Later on he was in his house having dinner, and a number of tax-gatherers and outcasts took their places at the table with Jesus and his disciples; for many of them were following him.
to sup with the poor
around their table
with their friends
opens eyes and hearts
generosity sneaks in
water is more delicious
conversation is playful
who knew it could be like this
in this widening context
we naturally have each other’s back
and see a new community in formation
hidden gifts are revealed
During the Cold War (1947–91?) we heard about a “domino effect” as a bad thing. A reverse domino effect around Jesus is beginning to be noticed. People who have been knocked over, are standing again and doing so together.
“Sinners” is not a helpful translation here. We are not talking about Gentiles. We are not talking about rebellion against G*D, as Paul puts it. We are simply talking about those who are in regular violation of the religious regulations primarily noted by the Pharisees and Scribes. In this day they might also be located with the “spiritual, but not religious”.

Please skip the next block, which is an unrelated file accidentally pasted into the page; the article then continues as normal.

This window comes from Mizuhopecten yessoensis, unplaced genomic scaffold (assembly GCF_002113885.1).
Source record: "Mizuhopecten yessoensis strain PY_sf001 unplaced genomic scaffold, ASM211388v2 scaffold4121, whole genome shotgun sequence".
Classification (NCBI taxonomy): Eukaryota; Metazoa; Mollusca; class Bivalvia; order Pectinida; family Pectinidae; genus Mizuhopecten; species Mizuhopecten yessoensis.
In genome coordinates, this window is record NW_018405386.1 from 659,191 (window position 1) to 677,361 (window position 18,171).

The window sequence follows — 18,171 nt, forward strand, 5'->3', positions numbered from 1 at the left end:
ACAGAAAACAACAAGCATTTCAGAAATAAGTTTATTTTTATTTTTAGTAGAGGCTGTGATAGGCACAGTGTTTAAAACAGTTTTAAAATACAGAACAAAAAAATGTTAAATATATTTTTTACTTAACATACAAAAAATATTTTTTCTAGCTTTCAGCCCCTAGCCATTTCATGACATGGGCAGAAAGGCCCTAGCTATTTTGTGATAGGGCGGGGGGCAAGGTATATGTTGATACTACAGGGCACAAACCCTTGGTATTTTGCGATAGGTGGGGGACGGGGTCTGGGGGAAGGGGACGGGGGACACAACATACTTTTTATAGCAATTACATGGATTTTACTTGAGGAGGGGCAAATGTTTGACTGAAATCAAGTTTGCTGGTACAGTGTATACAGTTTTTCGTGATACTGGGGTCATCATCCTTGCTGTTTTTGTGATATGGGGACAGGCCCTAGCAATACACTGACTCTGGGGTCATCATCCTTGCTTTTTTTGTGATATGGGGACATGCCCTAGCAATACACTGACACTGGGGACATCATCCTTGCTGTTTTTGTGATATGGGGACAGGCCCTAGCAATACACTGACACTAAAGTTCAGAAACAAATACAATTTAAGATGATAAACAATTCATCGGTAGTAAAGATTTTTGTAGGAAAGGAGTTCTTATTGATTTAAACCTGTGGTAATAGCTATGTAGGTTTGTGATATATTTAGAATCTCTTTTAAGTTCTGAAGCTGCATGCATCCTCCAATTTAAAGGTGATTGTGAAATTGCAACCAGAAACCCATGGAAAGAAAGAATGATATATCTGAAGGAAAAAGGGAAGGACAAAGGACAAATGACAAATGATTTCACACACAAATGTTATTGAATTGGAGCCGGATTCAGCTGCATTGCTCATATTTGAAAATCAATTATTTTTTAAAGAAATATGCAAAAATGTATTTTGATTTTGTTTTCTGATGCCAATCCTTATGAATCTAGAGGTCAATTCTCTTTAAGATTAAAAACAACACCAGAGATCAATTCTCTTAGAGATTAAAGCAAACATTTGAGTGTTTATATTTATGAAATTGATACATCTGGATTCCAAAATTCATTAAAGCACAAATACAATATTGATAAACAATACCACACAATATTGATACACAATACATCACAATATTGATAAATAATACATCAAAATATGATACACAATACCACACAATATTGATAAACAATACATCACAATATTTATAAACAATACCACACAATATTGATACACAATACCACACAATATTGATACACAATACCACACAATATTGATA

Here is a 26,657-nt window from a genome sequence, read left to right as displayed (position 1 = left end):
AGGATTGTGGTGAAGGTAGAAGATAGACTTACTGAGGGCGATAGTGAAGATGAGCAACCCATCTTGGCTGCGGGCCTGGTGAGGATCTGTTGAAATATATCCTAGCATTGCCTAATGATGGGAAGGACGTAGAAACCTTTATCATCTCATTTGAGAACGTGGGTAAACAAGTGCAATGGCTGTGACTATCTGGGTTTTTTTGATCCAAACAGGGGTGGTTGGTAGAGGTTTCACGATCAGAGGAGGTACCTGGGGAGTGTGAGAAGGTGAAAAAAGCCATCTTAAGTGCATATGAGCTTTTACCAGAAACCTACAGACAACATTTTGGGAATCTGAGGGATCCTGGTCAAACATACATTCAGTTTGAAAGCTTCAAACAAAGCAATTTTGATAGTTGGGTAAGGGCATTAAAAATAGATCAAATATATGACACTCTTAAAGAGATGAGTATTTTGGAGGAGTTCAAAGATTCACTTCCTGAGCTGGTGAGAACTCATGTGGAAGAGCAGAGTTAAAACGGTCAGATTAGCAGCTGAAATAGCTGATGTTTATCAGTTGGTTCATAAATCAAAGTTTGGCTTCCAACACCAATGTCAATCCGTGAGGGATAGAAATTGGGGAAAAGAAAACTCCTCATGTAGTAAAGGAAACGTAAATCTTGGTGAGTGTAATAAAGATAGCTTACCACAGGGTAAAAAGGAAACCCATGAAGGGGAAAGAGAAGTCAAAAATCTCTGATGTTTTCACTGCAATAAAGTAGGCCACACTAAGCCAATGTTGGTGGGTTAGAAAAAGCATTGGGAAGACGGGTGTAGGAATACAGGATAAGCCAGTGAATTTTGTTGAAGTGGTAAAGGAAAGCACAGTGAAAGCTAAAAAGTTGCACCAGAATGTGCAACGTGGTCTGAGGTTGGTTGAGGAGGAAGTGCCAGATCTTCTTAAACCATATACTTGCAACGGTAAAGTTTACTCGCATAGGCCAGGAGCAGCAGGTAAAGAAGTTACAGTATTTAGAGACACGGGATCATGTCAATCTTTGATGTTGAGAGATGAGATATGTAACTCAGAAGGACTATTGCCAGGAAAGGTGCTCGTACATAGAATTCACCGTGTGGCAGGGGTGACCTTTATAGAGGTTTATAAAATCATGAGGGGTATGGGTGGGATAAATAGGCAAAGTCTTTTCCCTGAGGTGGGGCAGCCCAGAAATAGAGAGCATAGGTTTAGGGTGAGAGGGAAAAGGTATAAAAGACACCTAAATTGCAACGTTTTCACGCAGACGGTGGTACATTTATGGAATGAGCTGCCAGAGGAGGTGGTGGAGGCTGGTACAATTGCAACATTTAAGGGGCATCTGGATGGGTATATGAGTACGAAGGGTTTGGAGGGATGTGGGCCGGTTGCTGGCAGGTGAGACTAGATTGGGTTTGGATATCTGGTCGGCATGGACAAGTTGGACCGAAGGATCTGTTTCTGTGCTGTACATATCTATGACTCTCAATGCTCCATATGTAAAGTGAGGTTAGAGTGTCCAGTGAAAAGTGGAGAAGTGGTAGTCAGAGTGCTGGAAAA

“Sinners” could be a word that those around table would use for themselves in the same way that any group of outcasts will appropriate the main culture’s denigrating term for them. The LGBTQIA community can use the “Q” word and the Black community can use the “N” word, but others cannot do so However, this is not what is being described here.
It is around the table that community is formed. Here we learn our new manners, how this group will behave toward one another. By extension this will also be the way these learners, disciples, will behave toward those not in the group. These manners are the best evangelistic tool they will have to further invite people to join them in following.
It is this forming and reforming community that will be able to handle the deepening difficulties of rebellion, re-defeat, and temple destruction. In the middle of a seemingly hopeless situation, these castaways will find ways to mutually support one another.